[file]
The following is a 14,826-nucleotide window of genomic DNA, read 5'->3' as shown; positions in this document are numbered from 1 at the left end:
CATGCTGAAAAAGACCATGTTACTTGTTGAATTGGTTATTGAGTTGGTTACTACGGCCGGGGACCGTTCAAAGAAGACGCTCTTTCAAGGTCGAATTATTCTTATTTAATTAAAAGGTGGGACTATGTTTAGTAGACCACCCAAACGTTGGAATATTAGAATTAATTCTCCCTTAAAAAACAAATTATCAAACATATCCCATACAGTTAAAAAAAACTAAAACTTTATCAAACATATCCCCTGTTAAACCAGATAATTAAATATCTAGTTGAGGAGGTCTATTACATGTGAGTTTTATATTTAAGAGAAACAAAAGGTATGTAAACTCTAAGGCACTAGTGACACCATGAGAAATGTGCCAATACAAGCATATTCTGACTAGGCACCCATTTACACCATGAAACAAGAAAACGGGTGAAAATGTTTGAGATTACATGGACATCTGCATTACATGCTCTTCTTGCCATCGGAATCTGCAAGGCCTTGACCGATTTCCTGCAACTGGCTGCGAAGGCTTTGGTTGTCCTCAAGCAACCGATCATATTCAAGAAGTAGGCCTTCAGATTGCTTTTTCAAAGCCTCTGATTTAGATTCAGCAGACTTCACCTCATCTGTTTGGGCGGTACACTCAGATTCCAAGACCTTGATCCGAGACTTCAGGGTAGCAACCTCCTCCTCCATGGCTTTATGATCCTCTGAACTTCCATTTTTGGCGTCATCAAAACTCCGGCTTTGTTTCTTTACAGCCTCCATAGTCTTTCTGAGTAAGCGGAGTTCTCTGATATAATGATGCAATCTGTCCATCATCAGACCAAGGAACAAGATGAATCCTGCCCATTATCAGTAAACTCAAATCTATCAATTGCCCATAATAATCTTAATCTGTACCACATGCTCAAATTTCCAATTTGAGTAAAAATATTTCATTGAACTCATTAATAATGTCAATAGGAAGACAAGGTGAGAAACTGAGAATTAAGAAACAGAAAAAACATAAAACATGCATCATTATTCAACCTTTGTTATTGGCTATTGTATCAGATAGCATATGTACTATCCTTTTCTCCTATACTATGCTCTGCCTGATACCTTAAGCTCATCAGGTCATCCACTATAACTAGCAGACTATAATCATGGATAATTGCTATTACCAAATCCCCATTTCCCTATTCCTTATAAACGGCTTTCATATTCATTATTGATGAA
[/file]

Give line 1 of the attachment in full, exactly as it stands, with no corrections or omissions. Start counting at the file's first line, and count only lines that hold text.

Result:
The following is a 14,826-nucleotide window of genomic DNA, read 5'->3' as shown; positions in this document are numbered from 1 at the left end: